I couldn’t tell whether it was Sheridan or McCafferty-the light was still too dim. They were as alike as two peas in a pod, even in broad daylight.
The man went over to the hut in which we had found Sam Price. It was used by us as a depository and contained our stores and the bulk of our equipment.
I decided to follow him and find out what he was doing there at such an early hour. If he spotted me, I would pretend I had simply been unable to sleep after all the excitement of the previous day.
I quickly put on some winter-proof clothing and stole across the gap between the huts without a sound-a useful knack I’d picked up during the Second Boer War.
I just had time to dodge back around a corner when the man emerged from the storeroom. He was wearing winter clothing, like me, and had a rucksack on his back. He passed within a few feet of me, likewise trying to be as silent as possible. He was so close, I was able to identify him as McCafferty. Dangling from his rucksack was an object such as I had seen only once before in my life: a respirator of the type used in modern laboratories to prevent the inhalation of poisonous gases.
This struck me as extremely odd. When McCafferty proceeded to set off in the direction of the cave, I became convinced that he was up to no good. Or, at least, that he was determined to conceal his activities from us.
I was of two minds as to whom to inform of what I had seen. Malcolm was trustworthy, I felt sure, but Colin Broke might conceivably be in on McCafferty’s plans. After briefly considering the matter, I decided to inform Broke as well. He struck me as a thoroughly honest young man. In any case, the whole thing might turn out to be innocuous. McCafferty might simply have wanted to take advantage of the early morning’s peace to pursue his inquiries.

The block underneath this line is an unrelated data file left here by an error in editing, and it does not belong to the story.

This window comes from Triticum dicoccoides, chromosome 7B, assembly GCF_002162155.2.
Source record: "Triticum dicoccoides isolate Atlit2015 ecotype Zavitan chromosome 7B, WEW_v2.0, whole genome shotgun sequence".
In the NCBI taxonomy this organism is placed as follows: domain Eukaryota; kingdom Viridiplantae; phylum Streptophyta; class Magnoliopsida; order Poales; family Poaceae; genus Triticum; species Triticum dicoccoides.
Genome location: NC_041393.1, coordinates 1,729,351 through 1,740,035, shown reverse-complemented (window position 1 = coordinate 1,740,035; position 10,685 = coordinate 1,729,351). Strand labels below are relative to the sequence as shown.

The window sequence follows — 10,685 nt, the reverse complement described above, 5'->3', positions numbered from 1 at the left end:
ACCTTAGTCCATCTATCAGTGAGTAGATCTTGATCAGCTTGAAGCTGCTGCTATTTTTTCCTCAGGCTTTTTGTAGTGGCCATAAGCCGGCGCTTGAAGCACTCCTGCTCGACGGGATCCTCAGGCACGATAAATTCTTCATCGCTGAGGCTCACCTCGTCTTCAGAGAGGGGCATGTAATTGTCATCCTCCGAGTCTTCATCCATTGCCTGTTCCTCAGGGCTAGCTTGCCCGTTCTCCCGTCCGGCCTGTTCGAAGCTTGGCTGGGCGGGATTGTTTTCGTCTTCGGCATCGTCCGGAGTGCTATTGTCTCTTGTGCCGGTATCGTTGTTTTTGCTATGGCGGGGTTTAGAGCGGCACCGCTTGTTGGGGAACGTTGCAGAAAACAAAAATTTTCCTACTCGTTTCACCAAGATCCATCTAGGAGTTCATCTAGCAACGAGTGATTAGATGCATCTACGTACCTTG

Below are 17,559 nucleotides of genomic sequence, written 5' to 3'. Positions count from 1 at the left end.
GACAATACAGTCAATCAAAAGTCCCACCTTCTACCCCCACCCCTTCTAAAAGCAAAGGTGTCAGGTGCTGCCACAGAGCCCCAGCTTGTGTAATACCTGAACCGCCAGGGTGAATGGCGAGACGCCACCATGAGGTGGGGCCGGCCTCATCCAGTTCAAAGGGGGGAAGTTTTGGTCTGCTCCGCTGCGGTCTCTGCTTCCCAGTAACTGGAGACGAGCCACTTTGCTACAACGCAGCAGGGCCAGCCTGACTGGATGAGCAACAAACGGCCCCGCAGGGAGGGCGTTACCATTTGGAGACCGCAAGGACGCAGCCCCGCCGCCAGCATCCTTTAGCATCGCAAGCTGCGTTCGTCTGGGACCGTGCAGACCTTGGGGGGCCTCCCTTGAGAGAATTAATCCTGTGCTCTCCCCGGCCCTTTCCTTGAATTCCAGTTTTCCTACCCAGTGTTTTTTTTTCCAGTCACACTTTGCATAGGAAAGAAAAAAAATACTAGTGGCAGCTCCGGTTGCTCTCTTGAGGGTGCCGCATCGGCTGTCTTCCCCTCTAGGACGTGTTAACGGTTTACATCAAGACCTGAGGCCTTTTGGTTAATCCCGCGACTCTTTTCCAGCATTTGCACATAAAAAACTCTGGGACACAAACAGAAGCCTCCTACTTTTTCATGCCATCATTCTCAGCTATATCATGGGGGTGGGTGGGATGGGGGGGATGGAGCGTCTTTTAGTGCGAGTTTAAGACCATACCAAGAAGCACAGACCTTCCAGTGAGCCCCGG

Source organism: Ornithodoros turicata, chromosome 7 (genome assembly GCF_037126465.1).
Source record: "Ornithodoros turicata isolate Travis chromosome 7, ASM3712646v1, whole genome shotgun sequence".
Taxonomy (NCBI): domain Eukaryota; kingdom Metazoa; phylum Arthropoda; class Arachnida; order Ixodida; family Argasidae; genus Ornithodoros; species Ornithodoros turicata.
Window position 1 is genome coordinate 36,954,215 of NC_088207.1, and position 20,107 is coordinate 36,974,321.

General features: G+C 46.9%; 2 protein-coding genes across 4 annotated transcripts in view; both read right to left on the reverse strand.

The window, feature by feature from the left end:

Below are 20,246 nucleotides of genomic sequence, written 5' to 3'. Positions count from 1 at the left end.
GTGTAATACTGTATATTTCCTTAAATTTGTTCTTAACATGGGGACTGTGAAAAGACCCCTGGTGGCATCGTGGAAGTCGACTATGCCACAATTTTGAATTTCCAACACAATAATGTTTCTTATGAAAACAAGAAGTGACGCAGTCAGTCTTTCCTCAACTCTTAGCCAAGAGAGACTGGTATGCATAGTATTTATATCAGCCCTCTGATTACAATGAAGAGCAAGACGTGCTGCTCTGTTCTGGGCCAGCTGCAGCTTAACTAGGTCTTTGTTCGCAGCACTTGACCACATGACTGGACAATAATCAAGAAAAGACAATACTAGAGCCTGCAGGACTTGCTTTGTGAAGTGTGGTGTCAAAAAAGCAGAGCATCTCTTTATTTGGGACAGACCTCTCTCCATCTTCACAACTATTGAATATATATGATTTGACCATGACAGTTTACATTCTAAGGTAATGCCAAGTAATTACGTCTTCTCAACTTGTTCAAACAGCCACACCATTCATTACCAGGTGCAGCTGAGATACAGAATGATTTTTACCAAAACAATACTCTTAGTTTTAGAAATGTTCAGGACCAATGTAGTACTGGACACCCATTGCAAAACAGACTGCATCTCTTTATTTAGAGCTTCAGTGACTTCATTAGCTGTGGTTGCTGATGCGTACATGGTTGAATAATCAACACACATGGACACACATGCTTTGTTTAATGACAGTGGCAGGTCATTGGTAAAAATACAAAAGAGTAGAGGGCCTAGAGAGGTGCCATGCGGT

I roused Malcolm first, then Broke.
My old friend looked exhausted and took a moment to compose himself, whereas the young officer was wide awake in a flash. “I’m in charge of these investigations,” he said. “McCafferty has to inform me of his doings.”
“A respirator?” Malcolm sounded puzzled. “That’s very odd.”
Broke got dressed in no time. “I intend to question Sheridan right away. He’ll probably know what his highhanded colleague is up to.”
But it was not to be. Broke had scarcely set foot inside the civil servants’ quarters when I heard him calling me. “Quick, Sir Arthur! I need your help!”
I entered the hut followed by Malcolm, who was still wearing nothing but a voluminous nightshirt.
Howard Sheridan was lying on his bed. His eyes were bulging from their sockets, and his tongue was protruding from between his bloody lips, which he had bitten in his death throes. The wire noose around his neck had cut deep into the flesh. McCafferty must have attacked him in his sleep and throttled him most brutally.
“He’s beyond help, poor fellow,” Malcolm said superfluously.